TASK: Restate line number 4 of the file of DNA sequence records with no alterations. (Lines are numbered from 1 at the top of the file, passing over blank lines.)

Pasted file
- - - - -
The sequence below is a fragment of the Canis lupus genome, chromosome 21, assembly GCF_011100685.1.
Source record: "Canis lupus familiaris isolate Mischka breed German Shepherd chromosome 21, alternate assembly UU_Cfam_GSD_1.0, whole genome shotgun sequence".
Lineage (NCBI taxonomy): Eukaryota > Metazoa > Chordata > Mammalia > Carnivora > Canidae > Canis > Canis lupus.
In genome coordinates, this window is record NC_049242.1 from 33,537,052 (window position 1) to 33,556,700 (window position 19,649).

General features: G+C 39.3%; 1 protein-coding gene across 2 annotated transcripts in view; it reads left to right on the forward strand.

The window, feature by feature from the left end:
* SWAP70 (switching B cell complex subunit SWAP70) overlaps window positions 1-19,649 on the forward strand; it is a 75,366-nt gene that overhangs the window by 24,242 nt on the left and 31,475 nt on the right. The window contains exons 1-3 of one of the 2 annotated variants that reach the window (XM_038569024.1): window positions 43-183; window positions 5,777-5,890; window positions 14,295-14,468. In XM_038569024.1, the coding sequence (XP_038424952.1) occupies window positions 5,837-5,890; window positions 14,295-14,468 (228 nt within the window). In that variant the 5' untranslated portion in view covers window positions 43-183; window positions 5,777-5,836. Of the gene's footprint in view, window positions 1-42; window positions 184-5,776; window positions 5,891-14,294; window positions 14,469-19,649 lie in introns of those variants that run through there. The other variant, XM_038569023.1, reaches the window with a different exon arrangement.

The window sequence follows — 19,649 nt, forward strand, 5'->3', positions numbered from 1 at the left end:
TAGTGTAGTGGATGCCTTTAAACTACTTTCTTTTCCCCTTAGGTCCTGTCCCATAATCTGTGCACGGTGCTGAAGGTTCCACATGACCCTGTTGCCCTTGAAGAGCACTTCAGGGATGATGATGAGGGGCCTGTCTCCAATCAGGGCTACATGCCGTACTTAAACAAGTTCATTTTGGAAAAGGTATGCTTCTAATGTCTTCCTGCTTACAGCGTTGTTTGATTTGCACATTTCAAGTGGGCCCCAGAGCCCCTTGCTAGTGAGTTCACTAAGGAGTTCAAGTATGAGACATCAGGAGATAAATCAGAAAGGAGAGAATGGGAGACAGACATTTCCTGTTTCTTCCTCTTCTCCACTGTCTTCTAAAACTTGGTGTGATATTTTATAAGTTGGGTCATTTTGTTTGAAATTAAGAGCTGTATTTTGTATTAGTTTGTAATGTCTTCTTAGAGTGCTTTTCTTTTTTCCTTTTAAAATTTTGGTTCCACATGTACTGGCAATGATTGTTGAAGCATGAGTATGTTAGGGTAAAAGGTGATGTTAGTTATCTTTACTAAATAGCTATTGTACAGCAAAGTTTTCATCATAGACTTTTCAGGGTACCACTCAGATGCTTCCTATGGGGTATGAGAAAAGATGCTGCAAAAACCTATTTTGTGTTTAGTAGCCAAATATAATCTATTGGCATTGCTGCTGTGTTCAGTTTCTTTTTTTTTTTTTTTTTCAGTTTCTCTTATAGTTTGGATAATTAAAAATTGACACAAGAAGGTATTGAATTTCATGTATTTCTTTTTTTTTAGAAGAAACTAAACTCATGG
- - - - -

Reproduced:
In genome coordinates, this window is record NC_049242.1 from 33,537,052 (window position 1) to 33,556,700 (window position 19,649).